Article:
All large funeral services and military burial honors will cease at veterans cemeteries nationwide starting next week as part of federal efforts to limit the spread of the coronavirus.

Veterans Affairs officials made the announcement Friday afternoon, with the new policies effective on March 23. That means that funeral services scheduled for this weekend at veterans cemeteries will continue as planned.

But starting Monday, “committal services and the rendering of military funeral honors will discontinue until further notice,” according to the department notice.

In a statement, VA Secretary Robert Wilkie said the move was necessary for the sake of public health.

“We are committed to the safety of our veterans, their families and employees, and (we) have implemented an aggressive public health response to COVID-19,” he said. “At the same time, we continue to take steps to provide flexibility to veterans and their loved ones, where possible.”

More than 130 veteran cases have been confirmed in patients at 38 different VA medical centers across the country. The New Orleans VA Medical Center has the most, with at least 42 cases so far.

Two deaths have also been attributed to coronavirus in veterans under the department’s care: One in Vermont and one in Oregon.

Nationwide, more than 15,000 cases of the illness have been confirmed, and more than 200 deaths connected to the fast-spreading virus.

In response, several states have called for residents to limit their public movements and avoid mass gatherings. Earlier in the week, President Donald Trump said that for the next few weeks, Americans should avoid any events or interaction with groups of more than 10 people.

VA officials have already put in place limitations on visitors to VA medical centers and other facilities, and encouraged individuals showing symptoms of the virus to call ahead to doctors before visiting any hospitals.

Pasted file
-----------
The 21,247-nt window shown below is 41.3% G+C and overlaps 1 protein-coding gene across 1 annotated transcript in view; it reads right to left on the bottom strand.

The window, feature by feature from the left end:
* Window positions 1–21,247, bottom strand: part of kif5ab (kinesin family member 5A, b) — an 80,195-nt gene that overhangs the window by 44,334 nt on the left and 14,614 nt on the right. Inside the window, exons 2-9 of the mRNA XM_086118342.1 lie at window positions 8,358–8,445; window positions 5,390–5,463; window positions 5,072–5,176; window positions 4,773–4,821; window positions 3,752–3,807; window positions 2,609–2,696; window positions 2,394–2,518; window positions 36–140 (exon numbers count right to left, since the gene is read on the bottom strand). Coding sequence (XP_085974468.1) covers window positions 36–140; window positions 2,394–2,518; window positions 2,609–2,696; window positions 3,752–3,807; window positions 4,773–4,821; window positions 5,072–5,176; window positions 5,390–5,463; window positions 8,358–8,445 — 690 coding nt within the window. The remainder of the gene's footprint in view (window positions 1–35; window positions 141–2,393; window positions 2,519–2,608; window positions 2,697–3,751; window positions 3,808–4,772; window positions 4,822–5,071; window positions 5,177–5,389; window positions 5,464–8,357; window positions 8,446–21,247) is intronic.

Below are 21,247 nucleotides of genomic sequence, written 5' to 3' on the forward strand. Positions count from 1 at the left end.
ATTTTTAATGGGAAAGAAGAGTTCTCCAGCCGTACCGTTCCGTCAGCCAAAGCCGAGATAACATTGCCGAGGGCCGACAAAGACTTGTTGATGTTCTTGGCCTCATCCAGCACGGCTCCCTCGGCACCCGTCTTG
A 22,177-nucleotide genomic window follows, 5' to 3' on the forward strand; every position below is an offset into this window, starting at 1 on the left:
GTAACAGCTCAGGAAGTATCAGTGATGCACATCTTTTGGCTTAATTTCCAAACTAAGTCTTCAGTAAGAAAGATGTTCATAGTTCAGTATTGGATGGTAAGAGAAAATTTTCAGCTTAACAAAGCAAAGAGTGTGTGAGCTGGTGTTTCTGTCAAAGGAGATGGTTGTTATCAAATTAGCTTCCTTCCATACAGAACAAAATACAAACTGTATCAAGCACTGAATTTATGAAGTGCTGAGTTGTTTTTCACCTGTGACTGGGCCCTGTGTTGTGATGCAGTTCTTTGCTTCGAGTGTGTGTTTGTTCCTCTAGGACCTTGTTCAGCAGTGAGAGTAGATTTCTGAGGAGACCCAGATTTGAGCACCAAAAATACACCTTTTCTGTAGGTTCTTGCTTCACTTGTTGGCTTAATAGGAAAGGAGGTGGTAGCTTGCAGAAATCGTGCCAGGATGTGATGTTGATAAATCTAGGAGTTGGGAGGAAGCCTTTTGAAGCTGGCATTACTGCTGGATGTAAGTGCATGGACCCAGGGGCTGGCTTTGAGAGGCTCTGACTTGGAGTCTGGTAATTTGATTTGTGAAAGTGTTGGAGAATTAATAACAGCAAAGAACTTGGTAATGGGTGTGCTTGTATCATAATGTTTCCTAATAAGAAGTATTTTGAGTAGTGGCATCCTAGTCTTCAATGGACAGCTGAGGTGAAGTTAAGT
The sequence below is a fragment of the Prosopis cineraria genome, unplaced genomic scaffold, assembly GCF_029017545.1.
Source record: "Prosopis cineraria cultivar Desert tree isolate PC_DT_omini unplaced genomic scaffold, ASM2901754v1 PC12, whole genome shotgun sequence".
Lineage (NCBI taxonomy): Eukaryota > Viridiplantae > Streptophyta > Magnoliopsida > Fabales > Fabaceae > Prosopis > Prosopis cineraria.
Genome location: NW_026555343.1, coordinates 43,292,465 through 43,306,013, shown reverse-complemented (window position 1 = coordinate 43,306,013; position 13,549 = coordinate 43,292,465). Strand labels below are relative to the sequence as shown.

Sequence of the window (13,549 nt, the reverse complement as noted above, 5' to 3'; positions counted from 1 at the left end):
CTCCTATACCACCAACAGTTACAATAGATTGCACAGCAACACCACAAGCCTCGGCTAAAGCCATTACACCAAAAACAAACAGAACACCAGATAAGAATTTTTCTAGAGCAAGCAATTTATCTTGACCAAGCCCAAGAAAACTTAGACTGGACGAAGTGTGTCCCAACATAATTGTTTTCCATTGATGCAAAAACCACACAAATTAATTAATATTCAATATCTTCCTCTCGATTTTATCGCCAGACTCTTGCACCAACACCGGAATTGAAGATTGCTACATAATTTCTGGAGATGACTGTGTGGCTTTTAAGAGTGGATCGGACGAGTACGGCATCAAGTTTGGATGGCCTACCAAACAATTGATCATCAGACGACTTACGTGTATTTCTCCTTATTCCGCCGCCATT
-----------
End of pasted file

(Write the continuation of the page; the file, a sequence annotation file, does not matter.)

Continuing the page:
The new cemeteries notice said that even with the new restrictions, immediate family members will be allowed to witness the burial of their loved ones at veterans cemeteries. However, those groups will be limited to no more than 10 people.

Families wishing to postpone a funeral service scheduled for after March 23 can contact local officials to make other arrangements. Individuals can also call the National Cemetery Scheduling Office at 800-535-1117 or access the office online to see their options.

“Although VA national cemeteries remain open to visitors, guests are strongly urged to obey local travel restrictions and avoid unnecessary travel,” the VA announcement said. “Certain portions of a cemetery typically open to the public, such as public information centers or chapels, may be closed to the public.”

VA handles burial services for more than 130,000 veterans and eligible family members annually, according to department records.

Leo covers Congress, Veterans Affairs and the White House for Military Times. He has covered Washington, D.C. since 2004, focusing on military personnel and veterans policies. His work has earned numerous honors, including a 2009 Polk award, a 2010 National Headliner Award, the IAVA Leadership in Journalism award and the VFW News Media award.

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